Can the world feed itself sustainably? A primer in seven charts
Roula Khalaf, Editor of the FT, selects her favourite stories in this weekly newsletter.
Agriculture is not what it was — and, given that the global population is also not what it was, that may seem a good thing. Since the middle of the last century, new crop varieties, new cultivation techniques and new technologies have brought about a revolution in productivity: the average hectare, for example, now yields three times the tonnage of cereals that it did in 1961, according to Our World in Data.
But whether this is sustainable is a different matter. The costs that the modern food system imposes — in terms of deforestation, greenhouse gas emissions, biodiversity and human health — are becoming clearer year by hotter year. Brazil provides a case in point: an agricultural powerhouse, it may also be nearing a catastrophic ecological tipping point beyond which its rainforest cannot regenerate.
The question, then, is whether the world’s farmers and food businesses can feed more people in a healthy and equitable way without adding to the environmental degradation and global warming that threaten to make some populated areas unlivable.
The following charts offer an overview of some of the key factors to consider — food for thought, if you like — starting with the sheer number of mouths to feed.
The rate of growth of the world’s population is slowing, but the 9bn mark is imminent. The peak, 60 years or so from now, is expected to be 10.4bn people.
Meanwhile, the trend in the reduction of hunger globally is reversing — as starkly described in the UN Food and Agriculture Organization’s 2022 report on food security and nutrition. “This year’s report,” the FAO says, “should dispel any lingering doubts that the world is moving backwards in its efforts to end hunger, food insecurity, and malnutrition.”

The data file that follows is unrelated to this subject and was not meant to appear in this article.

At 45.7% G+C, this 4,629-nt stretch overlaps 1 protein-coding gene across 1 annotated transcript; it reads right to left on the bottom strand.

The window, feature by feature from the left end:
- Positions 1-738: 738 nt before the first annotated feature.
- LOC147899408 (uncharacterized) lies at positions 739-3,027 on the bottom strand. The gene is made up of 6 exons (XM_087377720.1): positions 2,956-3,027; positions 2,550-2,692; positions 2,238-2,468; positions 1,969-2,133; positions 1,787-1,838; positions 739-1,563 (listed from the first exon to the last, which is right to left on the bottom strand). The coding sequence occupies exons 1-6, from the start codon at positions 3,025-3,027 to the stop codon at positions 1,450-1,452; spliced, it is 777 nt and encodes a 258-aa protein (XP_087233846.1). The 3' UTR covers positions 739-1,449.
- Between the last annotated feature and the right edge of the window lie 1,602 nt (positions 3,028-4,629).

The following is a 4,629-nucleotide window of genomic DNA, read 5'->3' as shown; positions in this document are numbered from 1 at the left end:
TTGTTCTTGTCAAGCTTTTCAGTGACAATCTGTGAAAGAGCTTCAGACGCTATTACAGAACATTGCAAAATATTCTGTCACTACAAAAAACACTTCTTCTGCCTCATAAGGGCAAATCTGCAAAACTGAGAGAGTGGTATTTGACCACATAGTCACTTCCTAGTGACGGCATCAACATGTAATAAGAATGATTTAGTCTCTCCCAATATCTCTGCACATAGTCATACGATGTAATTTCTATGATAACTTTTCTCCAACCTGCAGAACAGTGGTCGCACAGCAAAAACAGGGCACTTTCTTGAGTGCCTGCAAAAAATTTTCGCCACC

This has prompted widespread concern about how an extra 2.5bn people are to be fed, particularly as rising real incomes in the developing world are usually associated with increased consumption of resource-intensive meat.
Yet agricultural production has consistently outpaced population growth . . .
. . . and all but the poorest countries are now self-sufficient in food, according to the FAO’s definition, producing enough calories to meet basic dietary requirements.
It does not follow, however, that current methods of production are environmentally sustainable. Discussion of how to make them so is dominated by two main issues: reducing food waste and dietary change.
A huge amount of food is wasted — and so, in effect, are the land, water and other resources that went into producing it. In advanced countries, food is wasted predominantly by households while, in developing economies, most waste occurs due to inefficient production and distribution.
Dietary change, too, would reduce pressure on the world’s ecosystems. If beef and mutton alone were eliminated from the world’s diet, agricultural land use would halve. Cut out dairy products, as well, and it would halve again.
In addition, moving to plant-based diets would help reduce the food industry’s huge contribution to greenhouse gas emissions — currently, it accounts for just under a third of the total.
Eating habits are hard to change, though. No matter how eloquent a chart may be, it does not follow that hungry consumers — and the businesses that serve them — will be easily swayed. A sustainable diet for the planet is likely to be a work in progress for a long time to come.